Drama Romance Contemporary

A chorus of honks arose from cars careening down 7th Avenue; Jimmy held up an apologetic hand, cursing under his breath as he hustled the crosswalk.

He didn’t have time for the inevitable obstacles New York City was throwing in his path. He was late, late for a very important date - Marie, the cute 25-year-old publicist whom Jimmy had been wining and dining the past several months, was waiting for him at Bistro Moncur.

He usually preferred more modern establishments, with mood lighting and industrial music and fusion cuisine, but he and Marie had gotten wires crossed a few days prior and he needed to show her he cared, or at least show he knew how to show he cared. 

Bistro Moncur had a black-and-yellow checkerboard floor, white tablecloths, chandeliers and extensive wall mirrors; escargot and beef tartare were both on the menu. 

If butter-roasted snails and raw chopped steak didn’t show his depth of feeling for her, he thought, the relationship might be a lost cause anyway. 

He arrived at the door of Bistro Moncur slightly out of breath. Taking a moment to stretch and regain his center of self, he admired the massive black steel-lined windows, set into minimalist brick around the restaurant. Inside were densely-aligned tables, teeming with attractive couples and young urban professionals in Friday work-leisure wear. 

He adjusted the collar on his black button-down Theory shirt, cricked out his neck a few times, and twisted his torso; as he twisted, his ever-wandering gaze landed in the window of the bar next door, The Lobo. 

The bar, though mostly empty, had an enviable ambiance, with green-and-blue lighting and rows of plants lining the booths. A woman sat by a table facing the window, holding a book lightly in one hand and clutching a glass of wine in the other. 

Jimmy didn’t have to squint to see she was attractive -- long blonde hair, a v-cut red dress, thick eyelashes beating monotonically. 

A girl like that shouldn’t be drinking alone, said Jimmy, smiling to himself. He stared exactly two-thirds of a second longer; a pair of recognizable blue eyes flicked upward.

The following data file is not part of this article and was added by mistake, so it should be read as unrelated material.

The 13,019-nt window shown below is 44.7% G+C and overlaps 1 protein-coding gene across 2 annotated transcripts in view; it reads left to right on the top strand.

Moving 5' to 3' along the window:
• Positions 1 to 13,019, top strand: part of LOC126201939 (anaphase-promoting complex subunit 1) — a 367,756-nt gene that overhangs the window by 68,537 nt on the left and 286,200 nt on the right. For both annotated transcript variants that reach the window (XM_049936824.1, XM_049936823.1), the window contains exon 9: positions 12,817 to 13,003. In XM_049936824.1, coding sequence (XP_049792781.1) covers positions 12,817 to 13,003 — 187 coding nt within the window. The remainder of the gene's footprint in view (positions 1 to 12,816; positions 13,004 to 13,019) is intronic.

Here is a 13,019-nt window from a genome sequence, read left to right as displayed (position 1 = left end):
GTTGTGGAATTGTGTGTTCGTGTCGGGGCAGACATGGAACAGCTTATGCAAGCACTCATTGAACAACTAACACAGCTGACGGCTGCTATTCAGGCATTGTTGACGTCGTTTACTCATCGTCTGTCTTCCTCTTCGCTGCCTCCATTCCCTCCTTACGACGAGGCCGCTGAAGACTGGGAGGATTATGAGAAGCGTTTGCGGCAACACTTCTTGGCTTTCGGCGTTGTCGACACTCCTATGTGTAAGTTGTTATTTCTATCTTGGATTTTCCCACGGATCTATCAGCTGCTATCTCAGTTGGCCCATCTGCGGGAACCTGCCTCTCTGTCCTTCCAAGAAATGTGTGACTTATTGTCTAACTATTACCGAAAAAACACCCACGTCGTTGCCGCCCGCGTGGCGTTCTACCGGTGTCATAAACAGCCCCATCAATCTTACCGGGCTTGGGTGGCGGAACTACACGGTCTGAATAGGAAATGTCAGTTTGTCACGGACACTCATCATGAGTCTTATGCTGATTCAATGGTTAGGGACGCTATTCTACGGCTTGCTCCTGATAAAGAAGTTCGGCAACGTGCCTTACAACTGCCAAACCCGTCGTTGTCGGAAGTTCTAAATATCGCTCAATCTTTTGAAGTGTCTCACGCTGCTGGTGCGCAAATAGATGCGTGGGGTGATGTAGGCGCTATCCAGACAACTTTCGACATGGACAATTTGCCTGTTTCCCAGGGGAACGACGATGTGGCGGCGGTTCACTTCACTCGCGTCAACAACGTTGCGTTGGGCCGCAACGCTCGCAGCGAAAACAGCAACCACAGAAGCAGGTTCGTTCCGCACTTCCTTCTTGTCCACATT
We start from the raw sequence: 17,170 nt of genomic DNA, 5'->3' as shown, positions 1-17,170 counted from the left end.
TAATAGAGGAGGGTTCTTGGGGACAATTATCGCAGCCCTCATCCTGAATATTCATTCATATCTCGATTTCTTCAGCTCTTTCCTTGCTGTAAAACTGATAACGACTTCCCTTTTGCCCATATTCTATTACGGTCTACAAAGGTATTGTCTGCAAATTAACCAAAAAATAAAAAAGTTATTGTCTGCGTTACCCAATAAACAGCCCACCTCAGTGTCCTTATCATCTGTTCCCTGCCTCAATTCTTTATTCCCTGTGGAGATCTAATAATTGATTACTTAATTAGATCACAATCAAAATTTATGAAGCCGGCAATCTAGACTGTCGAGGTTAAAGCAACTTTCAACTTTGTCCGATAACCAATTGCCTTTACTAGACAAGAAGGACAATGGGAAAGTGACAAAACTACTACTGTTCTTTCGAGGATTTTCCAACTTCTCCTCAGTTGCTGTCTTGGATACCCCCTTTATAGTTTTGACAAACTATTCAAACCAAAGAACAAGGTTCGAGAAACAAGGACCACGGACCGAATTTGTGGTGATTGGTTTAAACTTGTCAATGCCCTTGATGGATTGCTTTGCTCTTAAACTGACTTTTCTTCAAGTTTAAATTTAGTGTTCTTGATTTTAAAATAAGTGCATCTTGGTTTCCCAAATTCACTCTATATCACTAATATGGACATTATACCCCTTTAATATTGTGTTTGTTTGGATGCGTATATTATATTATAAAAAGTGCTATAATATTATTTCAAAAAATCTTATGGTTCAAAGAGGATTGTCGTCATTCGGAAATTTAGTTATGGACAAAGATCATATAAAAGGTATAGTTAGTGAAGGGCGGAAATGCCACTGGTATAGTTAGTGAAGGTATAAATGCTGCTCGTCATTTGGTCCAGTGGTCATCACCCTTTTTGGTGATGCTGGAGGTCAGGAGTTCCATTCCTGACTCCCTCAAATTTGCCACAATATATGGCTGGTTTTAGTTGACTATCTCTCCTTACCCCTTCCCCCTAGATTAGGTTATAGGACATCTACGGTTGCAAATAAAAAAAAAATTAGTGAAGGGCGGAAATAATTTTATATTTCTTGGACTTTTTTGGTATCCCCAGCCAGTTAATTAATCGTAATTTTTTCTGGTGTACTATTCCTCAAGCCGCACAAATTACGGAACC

Oh God, it’s Rosie. 

Rosie - the other woman he had been dating the past few months - put her book down and tossed her hand up in the air, laughing incredulously. 

“How crazy?” he barely heard her say through the glass. Her voice sounded vibrato, like she was speaking through an aquarium. 

Jimmy finally caught his bearings and forced his cheeks upward into a fake smile.

“Hey you!” He waved heartily, then dramatically held up his phone to face Rosie, shaking his head and making a cutting motion across his neck.

“I got to go,” he said, jutting a thumb down the street. He then mimed out texting, “Text you?”

Rosie, either not comprehending or not interested in Jimmy’s pantomiming, grinned and flapped her wrists to her chest, beckoning him to come inside. 

Jimmy kept the rictus grin, shook his head and pointed to his non-existent wristwatch.

“I got to go, I’ll text you….”

She continued to frantically motion, patting the seat next to her and laughing coquettishly. 

Jimmy bit his bottom lip and looked back at the door to Bistro Moncur; he imagined Marie seated alone in a table near the back, probably sipping a rose vodka tonic and growing increasingly anxious. 

Marie was petite, pretty-faced and sweet-natured, and Jimmy had no doubt he was the only man she was currently seeing. On the one hand, he was naturally protective of her, and envisioned her as a fantastic girlfriend; on other occasions, he felt drained by Marie’s neediness, and wanted to hedge his bets.  

Rosie - tall, vibrantly beautiful, aloof with men until impressed - had been a perfect hedge. And here she was, beguiling and bedecked in red, shifting her shoulders and making a curling motion with her forefinger.

He sighed expressively, bringing his whole torso up and down, then headed for the door of The Lobo. 

As he walked towards Rosie inside, he got a better look at what she was wearing - a red cocktail dress he had never seen before, with black stilettos. A momentary fear passed through his head; what if she was meeting another man here?

Rose was twisting the stem of her glass of cabernet sauvignon, watching Jimmy approach like a bird of prey considering a pigeon. 

“Having yourself a night on the town, buddy?” she said, smiling thinly. 

“I’m meeting my old college roommate for dinner next door. Haha! I haven’t seen him in years.” 

He had concocted the lie in the past several seconds. 

“You look nice,” she said, still smiling. 

“Got to show the roommate that I still got it,” he said, rolling his right sleeve up a bit and instinctively flexing his forearm. “Anyway, what’re you up to? Reading?” 

“Hm, reading, drinking wine, just - enjoying the city -” she motioned out the window to the streets full of rich and poor humanity, anxiety begetting anxiety and hope turning to despair and some transforming to glory. 

“That’s funny, you choose to read in a bar in Chelsea? I’d think your apartment would be peaceful enough…”

“I’ve always loved The Lobo,” chirped Rosie, glancing fondly around the bar. “It’s like a decompression chamber, you know? And work was such a dumpster fire, I can’t just go home to a quiet apartment.”

She shook her head, as if trying to purge herself of bad memories, and took a sip of wine. Jimmy got the sense she wanted him to ask more about her work week.